Chef Gordon Ramsay may be best known for his trademark aggressive kitchen antics, but the 51-year-old is more fighting fit than F-off these days as he turns over a new (salad) leaf. ANTHONY HUCKSTEP reports
No more plate throwing, no more antics. He’s fitter than ever and has his ‘S**t sorted out’. Who is the new Gordon Ramsay?
He’s tougher than a $2 steak and has an uncanny ability to lob F-bombs from 50 paces and find his target. Gordon Ramsay was schooled in the galley of tough-nut cookery and his approach to excellence has always been served with a side of expletives. But there’s a very different F-word that’s driving his life these days.
“My father [Gordon James Senior] died of a heart attack at 53 and now I’m 51,” says a more considered Ramsay.
“Just the thought of leaving the family in two years’ time scares the sh*t out of me to be honest,” he says.
Fear, with a capital ‘F’, took hold of the man who normally eats wimps for breakfast. Now he’s drinking nourishing smoothies. It’s a change that started three years ago and it has completely transformed the controversial chef.
Heading into his 50s, Ramsay realised he needed a spring in his step. His age combined with the brutality of the kitchen – the odd hours, travel and inconsistent diet – were all catching up with him.
“I felt I was getting sluggish,” he says. “I realised I needed to change my habits.”
A disciplined regime sees him moderate his food consumption, and although he’s the fittest he’s ever been, his increasing appetite for health has at times bordered on self-destruction.
In 2016, he ruptured his Achilles tendon, then, while competing against his son in Hawaii Ironman, he collapsed and ended up in the back of an ambulance suffering dehydration.
“I’m perhaps pushing myself a bit too hard, but as a chef, I need to find that point of balance. If I stopped running, walking and swimming today, I’d blow out to 19 stone in three months.”
Ramsay says the stress of the job takes a physical and mental toll. “Raymond Blanc has had three heart attacks, Bernard Loiseau blew his brains out because he was concerned about losing the Michelin star,” he says. “I saw the effect of the drug epidemic in the industry.All that façade of a rock ’n’ roll image is bullsh*t,” says Ramsay, who believes it’s time for a new horizon.
“It’s clean cut, that’s the position of the chef today.You have to be like an athlete to survive,” he says.
Fear may have driven a change in Ramsay, but the outspoken chef hasn’t lost any of his appetite for success, rather he’s altered how he reaches the end goal.
“I’ve sustained that level of impact in the industry by being on my game, being a real chef with no bullsh*t, and – most importantly – I challenge myself. I just haven’t sat back, got a big gut and thought ‘f*ck it ,I’m going to disappear and drive my Ferraris’,” he says.
Ramsay hasn’t technically been behind the line and on the pans professionally for 15 years, which he now concedes he is grateful for.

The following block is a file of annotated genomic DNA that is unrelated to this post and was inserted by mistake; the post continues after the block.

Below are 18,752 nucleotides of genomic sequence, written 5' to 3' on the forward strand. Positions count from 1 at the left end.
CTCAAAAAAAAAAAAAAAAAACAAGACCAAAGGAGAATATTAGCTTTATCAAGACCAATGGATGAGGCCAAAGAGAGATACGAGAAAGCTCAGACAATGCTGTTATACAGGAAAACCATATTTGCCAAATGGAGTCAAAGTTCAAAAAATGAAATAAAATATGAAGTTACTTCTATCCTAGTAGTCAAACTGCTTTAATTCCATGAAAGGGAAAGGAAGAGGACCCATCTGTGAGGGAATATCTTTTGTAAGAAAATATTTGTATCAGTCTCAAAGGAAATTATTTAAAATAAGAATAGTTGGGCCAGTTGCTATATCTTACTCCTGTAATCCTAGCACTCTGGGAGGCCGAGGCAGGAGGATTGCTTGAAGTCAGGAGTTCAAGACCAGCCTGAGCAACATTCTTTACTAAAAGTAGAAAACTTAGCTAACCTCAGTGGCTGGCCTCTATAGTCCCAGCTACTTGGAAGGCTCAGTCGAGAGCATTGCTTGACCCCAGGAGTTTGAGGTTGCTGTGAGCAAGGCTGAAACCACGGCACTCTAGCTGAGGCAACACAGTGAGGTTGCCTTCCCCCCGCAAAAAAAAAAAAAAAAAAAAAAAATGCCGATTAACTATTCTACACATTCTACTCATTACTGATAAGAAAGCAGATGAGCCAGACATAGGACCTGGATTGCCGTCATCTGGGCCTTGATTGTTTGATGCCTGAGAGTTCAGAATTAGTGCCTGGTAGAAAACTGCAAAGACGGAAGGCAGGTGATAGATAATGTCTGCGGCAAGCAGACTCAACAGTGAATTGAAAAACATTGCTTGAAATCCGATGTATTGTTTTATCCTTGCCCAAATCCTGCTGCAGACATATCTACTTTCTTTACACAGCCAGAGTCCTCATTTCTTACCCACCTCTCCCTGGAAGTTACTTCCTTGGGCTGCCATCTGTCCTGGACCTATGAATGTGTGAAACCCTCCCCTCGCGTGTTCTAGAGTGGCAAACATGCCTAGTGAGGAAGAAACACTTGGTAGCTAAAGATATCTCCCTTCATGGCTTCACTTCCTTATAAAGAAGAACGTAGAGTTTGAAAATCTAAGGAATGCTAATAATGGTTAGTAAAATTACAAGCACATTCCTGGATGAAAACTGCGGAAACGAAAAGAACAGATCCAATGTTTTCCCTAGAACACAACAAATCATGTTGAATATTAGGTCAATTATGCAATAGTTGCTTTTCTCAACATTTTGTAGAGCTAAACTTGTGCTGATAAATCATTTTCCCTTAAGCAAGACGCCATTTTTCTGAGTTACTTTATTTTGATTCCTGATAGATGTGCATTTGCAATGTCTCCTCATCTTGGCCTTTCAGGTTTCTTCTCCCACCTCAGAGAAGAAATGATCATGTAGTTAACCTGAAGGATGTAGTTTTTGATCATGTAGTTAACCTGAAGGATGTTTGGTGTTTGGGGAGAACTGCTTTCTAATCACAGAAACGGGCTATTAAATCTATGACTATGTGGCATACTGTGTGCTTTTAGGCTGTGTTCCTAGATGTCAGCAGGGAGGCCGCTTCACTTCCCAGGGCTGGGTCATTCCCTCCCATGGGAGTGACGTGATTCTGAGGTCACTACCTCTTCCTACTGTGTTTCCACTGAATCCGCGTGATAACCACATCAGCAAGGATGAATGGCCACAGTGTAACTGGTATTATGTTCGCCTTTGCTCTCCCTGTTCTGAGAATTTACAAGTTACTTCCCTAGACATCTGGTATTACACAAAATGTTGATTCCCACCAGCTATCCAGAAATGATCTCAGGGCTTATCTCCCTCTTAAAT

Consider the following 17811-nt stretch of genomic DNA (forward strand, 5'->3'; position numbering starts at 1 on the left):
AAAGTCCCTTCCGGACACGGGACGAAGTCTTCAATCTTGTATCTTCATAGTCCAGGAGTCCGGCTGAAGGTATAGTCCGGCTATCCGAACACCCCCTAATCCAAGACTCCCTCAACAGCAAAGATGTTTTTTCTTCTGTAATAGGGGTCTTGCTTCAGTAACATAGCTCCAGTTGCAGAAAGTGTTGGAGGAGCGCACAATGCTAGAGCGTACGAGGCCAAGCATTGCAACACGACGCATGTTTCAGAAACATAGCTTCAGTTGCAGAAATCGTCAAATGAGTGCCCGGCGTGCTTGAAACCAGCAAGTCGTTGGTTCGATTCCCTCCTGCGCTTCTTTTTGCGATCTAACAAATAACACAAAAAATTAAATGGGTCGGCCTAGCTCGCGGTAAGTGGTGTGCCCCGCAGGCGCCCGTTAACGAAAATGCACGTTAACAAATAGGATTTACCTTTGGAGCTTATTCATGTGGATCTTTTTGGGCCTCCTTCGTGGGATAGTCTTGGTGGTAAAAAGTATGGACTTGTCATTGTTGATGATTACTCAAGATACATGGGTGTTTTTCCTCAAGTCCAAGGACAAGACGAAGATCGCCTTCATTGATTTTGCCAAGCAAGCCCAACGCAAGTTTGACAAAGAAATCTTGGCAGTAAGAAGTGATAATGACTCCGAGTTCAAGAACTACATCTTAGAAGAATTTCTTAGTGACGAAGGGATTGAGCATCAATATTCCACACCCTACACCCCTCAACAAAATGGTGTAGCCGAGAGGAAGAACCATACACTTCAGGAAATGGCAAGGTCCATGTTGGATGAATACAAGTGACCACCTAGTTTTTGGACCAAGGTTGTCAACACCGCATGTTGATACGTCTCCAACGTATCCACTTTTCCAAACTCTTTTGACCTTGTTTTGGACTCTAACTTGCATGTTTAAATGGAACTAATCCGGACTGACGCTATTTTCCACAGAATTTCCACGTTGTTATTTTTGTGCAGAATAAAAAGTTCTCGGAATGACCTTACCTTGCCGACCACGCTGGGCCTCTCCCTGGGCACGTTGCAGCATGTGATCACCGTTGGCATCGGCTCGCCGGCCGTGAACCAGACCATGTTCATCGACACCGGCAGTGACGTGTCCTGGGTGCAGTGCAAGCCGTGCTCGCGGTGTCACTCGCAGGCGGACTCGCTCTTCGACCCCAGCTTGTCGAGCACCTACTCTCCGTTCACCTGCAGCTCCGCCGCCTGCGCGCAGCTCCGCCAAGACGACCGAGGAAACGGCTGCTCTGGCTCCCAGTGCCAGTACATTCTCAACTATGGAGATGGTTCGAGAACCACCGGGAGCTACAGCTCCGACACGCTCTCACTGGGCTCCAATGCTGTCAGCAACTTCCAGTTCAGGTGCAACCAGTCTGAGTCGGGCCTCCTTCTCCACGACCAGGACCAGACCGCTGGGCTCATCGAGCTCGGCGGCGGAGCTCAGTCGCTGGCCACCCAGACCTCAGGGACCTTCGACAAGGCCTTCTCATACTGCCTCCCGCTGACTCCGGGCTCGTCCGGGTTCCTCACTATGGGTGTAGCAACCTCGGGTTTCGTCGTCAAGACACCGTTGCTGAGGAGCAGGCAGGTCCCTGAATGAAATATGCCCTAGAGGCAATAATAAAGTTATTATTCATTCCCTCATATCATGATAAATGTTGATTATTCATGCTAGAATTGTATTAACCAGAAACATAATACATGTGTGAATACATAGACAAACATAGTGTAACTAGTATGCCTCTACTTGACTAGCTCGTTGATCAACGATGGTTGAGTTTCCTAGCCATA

“I have an amazing young Australian chef at Gordon Ramsay at Hospital Road [in London] who is going to be the next big thing – Matt Abe, from Sydney.
“If I didn’t have that delegation I would have been on my third or fourth heart attack by now for sure,” he says.
As part of Ramsay 2.0, he’s launched a new grey colour to his casual dinner range with Royal Doulton – Union Street Cafe (pictured), which he was here in Australia to promote – that is centred around sharing food at the table, as well as a new cookbook, Ultimate Fit Food, which encourages a healthier lifestyle.
“Let’s get this right straight away,” demands Ramsay.“This is not a book for dieters. It’s not a diet book. It’s what I cook on weekends and a couple of nights a week at home. It’s being smart with cream, butter, eggs – never cutting them out but reducing your intake.
“For me this is a go-to lifestyle, whether it’s the baked chicken, or breakfast smoothies. There are indulgent dishes in there too, providing you find that balance between what you eat and moving your body,” he says.
The life of a chef is all too often about excess, so how does Ramsay stay on top of his new-found health?
“I eat smaller portions, but what I do eat is always decent. I changed milk to almond milk and dropped milk in my coffee altogether,” he says.
He also has some simple tricks anyone can implement at home. “I drink sparkling water before dinner so I feel fuller,” he offers.
Ramsay is adamant even small changes will alter your entire perspective, but the hardest part about losing weight and getting fit is starting.
“It’s a head f*ck trying to get out of first gear. It’s horrible, sluggish, and a change from what you’re comfortable with,” he says.
“Walk away from a dish when you’re full, even if it’s amazing. Don’t sit there every afternoon and drink more coffee. Try getting out of bed early and going for a walk. It’s starting a new routine that’s the highest hurdle.
“On the plus side, when it’s 6am and you get off the bike after 60 minutes, you can eat whatever you want, trust me,” he says. “If you want to make a change, you should be aiming to move like a f*cking ballerina!” Yes, chef!